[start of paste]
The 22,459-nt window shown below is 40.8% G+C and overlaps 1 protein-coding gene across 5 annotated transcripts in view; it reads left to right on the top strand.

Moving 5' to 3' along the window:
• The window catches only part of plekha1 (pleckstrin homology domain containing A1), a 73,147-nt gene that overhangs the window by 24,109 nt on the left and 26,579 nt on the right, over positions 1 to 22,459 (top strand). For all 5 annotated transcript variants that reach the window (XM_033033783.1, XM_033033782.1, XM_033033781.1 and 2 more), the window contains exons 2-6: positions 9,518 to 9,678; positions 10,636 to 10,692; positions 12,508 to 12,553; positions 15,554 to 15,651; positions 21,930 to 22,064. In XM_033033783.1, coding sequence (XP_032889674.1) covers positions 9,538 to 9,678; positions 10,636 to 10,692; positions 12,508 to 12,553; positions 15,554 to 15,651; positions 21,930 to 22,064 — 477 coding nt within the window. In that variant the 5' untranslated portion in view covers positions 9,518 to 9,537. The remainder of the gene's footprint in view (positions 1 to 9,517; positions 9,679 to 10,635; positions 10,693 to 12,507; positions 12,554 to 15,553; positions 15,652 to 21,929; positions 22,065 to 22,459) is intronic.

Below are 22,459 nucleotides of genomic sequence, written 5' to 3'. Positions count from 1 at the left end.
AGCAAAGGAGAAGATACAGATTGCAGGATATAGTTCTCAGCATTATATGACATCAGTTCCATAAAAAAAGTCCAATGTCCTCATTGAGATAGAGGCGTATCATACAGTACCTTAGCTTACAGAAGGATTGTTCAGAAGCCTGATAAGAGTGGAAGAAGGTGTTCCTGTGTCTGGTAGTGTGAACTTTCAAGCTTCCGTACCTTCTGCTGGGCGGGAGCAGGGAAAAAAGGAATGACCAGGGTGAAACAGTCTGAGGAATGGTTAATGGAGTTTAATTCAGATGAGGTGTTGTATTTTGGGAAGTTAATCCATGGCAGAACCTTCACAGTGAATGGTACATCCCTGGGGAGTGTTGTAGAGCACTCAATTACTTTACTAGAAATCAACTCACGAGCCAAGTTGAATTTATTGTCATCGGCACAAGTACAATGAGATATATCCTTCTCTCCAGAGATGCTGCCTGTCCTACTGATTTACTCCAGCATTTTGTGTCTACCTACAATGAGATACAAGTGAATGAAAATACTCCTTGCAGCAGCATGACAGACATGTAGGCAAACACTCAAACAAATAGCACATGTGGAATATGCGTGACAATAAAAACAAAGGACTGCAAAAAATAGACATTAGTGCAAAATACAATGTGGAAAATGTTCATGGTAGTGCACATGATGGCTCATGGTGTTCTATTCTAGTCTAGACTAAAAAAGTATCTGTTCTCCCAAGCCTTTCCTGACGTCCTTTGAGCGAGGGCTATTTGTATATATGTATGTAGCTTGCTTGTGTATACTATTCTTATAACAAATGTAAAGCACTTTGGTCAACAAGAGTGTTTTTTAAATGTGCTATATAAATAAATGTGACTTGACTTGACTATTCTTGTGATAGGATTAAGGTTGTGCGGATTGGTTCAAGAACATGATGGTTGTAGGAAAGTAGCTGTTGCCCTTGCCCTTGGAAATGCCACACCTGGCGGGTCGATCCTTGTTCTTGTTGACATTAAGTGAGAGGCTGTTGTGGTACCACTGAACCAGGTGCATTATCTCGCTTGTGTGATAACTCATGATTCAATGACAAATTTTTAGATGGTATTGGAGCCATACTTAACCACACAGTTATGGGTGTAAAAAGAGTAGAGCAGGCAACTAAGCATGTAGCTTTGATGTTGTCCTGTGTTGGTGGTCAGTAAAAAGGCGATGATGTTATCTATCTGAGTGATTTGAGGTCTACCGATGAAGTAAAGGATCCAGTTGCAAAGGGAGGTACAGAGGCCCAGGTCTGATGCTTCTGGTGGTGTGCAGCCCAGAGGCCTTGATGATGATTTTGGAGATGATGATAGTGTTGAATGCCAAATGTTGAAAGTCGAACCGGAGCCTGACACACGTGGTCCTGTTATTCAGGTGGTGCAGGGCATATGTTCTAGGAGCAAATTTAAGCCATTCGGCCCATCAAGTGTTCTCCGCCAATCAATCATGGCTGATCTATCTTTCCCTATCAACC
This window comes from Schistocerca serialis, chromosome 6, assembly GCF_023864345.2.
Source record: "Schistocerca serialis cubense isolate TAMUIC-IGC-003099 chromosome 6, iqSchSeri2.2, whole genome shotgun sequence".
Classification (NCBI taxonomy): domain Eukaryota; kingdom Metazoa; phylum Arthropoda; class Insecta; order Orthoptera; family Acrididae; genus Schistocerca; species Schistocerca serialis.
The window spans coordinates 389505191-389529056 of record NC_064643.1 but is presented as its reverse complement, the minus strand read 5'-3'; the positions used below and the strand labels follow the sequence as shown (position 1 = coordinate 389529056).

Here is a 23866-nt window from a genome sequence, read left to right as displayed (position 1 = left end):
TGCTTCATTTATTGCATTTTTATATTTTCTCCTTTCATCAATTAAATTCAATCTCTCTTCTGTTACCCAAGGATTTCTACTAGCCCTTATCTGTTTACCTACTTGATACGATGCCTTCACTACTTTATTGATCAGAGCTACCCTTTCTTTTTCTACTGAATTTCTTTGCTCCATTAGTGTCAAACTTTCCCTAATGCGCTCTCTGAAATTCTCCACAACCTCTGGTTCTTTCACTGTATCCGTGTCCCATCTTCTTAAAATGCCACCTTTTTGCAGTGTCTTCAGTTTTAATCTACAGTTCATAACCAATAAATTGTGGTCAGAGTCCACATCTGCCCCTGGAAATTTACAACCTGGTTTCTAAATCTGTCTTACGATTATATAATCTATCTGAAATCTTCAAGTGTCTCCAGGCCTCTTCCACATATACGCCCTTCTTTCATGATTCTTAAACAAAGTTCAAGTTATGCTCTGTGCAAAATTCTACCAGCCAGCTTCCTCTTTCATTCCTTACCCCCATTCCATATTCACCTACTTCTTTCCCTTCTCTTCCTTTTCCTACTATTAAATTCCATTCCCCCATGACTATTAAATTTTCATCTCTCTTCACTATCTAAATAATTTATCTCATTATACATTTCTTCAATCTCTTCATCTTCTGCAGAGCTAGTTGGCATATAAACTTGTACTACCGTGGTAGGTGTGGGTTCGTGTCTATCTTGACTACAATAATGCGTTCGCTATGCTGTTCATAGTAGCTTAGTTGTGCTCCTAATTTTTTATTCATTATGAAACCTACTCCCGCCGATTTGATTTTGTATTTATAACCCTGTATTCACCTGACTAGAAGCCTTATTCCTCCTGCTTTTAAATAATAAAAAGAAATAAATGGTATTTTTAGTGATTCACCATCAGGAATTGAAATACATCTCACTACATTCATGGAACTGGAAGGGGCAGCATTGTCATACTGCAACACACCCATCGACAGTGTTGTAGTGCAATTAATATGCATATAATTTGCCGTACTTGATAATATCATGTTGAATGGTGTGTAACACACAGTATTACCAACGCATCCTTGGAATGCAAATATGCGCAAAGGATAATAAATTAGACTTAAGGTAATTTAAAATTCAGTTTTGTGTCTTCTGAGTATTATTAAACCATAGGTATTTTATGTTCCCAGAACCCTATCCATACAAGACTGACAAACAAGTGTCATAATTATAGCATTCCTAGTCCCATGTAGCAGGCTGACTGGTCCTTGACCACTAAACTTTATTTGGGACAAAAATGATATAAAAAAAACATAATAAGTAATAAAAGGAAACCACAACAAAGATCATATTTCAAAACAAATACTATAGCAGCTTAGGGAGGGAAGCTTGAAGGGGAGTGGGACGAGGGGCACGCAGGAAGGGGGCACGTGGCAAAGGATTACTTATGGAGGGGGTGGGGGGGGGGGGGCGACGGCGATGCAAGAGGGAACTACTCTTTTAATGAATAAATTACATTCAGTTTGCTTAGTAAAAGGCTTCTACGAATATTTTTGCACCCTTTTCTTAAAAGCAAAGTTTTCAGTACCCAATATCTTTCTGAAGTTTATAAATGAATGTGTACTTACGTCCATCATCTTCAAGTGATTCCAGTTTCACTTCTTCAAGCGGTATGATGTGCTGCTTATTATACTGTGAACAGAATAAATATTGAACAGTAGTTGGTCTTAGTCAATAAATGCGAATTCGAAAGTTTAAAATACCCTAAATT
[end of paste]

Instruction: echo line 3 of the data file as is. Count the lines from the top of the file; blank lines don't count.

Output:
• The window catches only part of plekha1 (pleckstrin homology domain containing A1), a 73,147-nt gene that overhangs the window by 24,109 nt on the left and 26,579 nt on the right, over positions 1 to 22,459 (top strand). For all 5 annotated transcript variants that reach the window (XM_033033783.1, XM_033033782.1, XM_033033781.1 and 2 more), the window contains exons 2-6: positions 9,518 to 9,678; positions 10,636 to 10,692; positions 12,508 to 12,553; positions 15,554 to 15,651; positions 21,930 to 22,064. In XM_033033783.1, coding sequence (XP_032889674.1) covers positions 9,538 to 9,678; positions 10,636 to 10,692; positions 12,508 to 12,553; positions 15,554 to 15,651; positions 21,930 to 22,064 — 477 coding nt within the window. In that variant the 5' untranslated portion in view covers positions 9,518 to 9,537. The remainder of the gene's footprint in view (positions 1 to 9,517; positions 9,679 to 10,635; positions 10,693 to 12,507; positions 12,554 to 15,553; positions 15,652 to 21,929; positions 22,065 to 22,459) is intronic.